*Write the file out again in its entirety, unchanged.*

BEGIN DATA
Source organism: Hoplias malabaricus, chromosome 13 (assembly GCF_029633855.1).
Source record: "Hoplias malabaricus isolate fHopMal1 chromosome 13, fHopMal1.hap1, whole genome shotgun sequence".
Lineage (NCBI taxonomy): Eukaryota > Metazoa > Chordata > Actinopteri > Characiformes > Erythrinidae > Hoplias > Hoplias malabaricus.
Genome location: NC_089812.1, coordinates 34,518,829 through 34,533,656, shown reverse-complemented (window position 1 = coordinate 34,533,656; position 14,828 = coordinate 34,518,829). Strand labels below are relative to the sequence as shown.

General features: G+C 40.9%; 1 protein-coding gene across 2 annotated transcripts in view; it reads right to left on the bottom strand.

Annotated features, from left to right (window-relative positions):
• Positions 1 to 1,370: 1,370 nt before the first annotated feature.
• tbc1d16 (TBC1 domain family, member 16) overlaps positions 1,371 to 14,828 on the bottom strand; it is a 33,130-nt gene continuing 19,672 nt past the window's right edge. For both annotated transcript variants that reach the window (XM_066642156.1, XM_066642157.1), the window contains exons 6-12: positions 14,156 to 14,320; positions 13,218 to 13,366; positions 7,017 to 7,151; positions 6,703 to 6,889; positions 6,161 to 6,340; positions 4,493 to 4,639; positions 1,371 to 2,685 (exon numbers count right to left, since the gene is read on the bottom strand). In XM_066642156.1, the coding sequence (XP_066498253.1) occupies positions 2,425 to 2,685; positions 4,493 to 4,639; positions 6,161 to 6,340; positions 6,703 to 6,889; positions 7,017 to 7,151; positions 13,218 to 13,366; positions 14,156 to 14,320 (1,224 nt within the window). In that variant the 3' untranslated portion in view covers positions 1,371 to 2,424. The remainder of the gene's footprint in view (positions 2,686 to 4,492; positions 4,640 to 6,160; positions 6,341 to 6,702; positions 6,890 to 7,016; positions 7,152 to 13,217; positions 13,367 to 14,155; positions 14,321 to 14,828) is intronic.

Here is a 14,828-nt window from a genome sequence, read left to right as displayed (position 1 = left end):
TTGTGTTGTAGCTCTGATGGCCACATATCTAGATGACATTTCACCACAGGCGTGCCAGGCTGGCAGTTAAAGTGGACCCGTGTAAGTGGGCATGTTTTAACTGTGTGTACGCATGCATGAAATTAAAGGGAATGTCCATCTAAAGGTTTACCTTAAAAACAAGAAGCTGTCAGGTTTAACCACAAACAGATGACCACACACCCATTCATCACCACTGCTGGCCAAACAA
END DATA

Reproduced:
Source organism: Hoplias malabaricus, chromosome 13 (assembly GCF_029633855.1).
Source record: "Hoplias malabaricus isolate fHopMal1 chromosome 13, fHopMal1.hap1, whole genome shotgun sequence".
Lineage (NCBI taxonomy): Eukaryota > Metazoa > Chordata > Actinopteri > Characiformes > Erythrinidae > Hoplias > Hoplias malabaricus.
Genome location: NC_089812.1, coordinates 34,518,829 through 34,533,656, shown reverse-complemented (window position 1 = coordinate 34,533,656; position 14,828 = coordinate 34,518,829). Strand labels below are relative to the sequence as shown.

General features: G+C 40.9%; 1 protein-coding gene across 2 annotated transcripts in view; it reads right to left on the bottom strand.

Annotated features, from left to right (window-relative positions):
• Positions 1 to 1,370: 1,370 nt before the first annotated feature.
• tbc1d16 (TBC1 domain family, member 16) overlaps positions 1,371 to 14,828 on the bottom strand; it is a 33,130-nt gene continuing 19,672 nt past the window's right edge. For both annotated transcript variants that reach the window (XM_066642156.1, XM_066642157.1), the window contains exons 6-12: positions 14,156 to 14,320; positions 13,218 to 13,366; positions 7,017 to 7,151; positions 6,703 to 6,889; positions 6,161 to 6,340; positions 4,493 to 4,639; positions 1,371 to 2,685 (exon numbers count right to left, since the gene is read on the bottom strand). In XM_066642156.1, the coding sequence (XP_066498253.1) occupies positions 2,425 to 2,685; positions 4,493 to 4,639; positions 6,161 to 6,340; positions 6,703 to 6,889; positions 7,017 to 7,151; positions 13,218 to 13,366; positions 14,156 to 14,320 (1,224 nt within the window). In that variant the 3' untranslated portion in view covers positions 1,371 to 2,424. The remainder of the gene's footprint in view (positions 2,686 to 4,492; positions 4,640 to 6,160; positions 6,341 to 6,702; positions 6,890 to 7,016; positions 7,152 to 13,217; positions 13,367 to 14,155; positions 14,321 to 14,828) is intronic.

Here is a 14,828-nt window from a genome sequence, read left to right as displayed (position 1 = left end):
TTGTGTTGTAGCTCTGATGGCCACATATCTAGATGACATTTCACCACAGGCGTGCCAGGCTGGCAGTTAAAGTGGACCCGTGTAAGTGGGCATGTTTTAACTGTGTGTACGCATGCATGAAATTAAAGGGAATGTCCATCTAAAGGTTTACCTTAAAAACAAGAAGCTGTCAGGTTTAACCACAAACAGATGACCACACACCCATTCATCACCACTGCTGGCCAAACAA